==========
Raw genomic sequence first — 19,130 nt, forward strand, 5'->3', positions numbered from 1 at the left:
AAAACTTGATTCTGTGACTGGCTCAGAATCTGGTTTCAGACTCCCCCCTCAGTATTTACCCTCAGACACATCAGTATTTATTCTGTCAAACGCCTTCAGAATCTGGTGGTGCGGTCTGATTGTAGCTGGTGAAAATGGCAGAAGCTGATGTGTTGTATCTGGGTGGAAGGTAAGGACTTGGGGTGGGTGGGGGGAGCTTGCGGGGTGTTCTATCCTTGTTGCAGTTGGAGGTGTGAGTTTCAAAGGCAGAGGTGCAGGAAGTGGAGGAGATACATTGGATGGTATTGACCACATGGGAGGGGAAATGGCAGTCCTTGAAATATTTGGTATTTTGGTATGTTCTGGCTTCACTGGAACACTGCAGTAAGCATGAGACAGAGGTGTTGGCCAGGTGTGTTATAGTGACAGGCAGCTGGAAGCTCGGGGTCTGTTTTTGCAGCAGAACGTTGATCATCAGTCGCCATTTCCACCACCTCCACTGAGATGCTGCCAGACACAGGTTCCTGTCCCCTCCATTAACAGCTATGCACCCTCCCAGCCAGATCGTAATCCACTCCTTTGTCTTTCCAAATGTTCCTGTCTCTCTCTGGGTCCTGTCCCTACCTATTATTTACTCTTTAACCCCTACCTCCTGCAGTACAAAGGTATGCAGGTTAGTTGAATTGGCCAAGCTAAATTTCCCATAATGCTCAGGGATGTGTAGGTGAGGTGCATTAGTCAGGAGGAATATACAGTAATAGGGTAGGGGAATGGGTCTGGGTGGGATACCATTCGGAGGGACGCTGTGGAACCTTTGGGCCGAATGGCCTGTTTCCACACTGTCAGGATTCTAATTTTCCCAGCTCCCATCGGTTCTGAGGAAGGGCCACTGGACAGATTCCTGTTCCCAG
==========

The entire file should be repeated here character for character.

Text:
Raw genomic sequence first — 19,130 nt, forward strand, 5'->3', positions numbered from 1 at the left:
AAAACTTGATTCTGTGACTGGCTCAGAATCTGGTTTCAGACTCCCCCCTCAGTATTTACCCTCAGACACATCAGTATTTATTCTGTCAAACGCCTTCAGAATCTGGTGGTGCGGTCTGATTGTAGCTGGTGAAAATGGCAGAAGCTGATGTGTTGTATCTGGGTGGAAGGTAAGGACTTGGGGTGGGTGGGGGGAGCTTGCGGGGTGTTCTATCCTTGTTGCAGTTGGAGGTGTGAGTTTCAAAGGCAGAGGTGCAGGAAGTGGAGGAGATACATTGGATGGTATTGACCACATGGGAGGGGAAATGGCAGTCCTTGAAATATTTGGTATTTTGGTATGTTCTGGCTTCACTGGAACACTGCAGTAAGCATGAGACAGAGGTGTTGGCCAGGTGTGTTATAGTGACAGGCAGCTGGAAGCTCGGGGTCTGTTTTTGCAGCAGAACGTTGATCATCAGTCGCCATTTCCACCACCTCCACTGAGATGCTGCCAGACACAGGTTCCTGTCCCCTCCATTAACAGCTATGCACCCTCCCAGCCAGATCGTAATCCACTCCTTTGTCTTTCCAAATGTTCCTGTCTCTCTCTGGGTCCTGTCCCTACCTATTATTTACTCTTTAACCCCTACCTCCTGCAGTACAAAGGTATGCAGGTTAGTTGAATTGGCCAAGCTAAATTTCCCATAATGCTCAGGGATGTGTAGGTGAGGTGCATTAGTCAGGAGGAATATACAGTAATAGGGTAGGGGAATGGGTCTGGGTGGGATACCATTCGGAGGGACGCTGTGGAACCTTTGGGCCGAATGGCCTGTTTCCACACTGTCAGGATTCTAATTTTCCCAGCTCCCATCGGTTCTGAGGAAGGGCCACTGGACAGATTCCTGTTCCCAG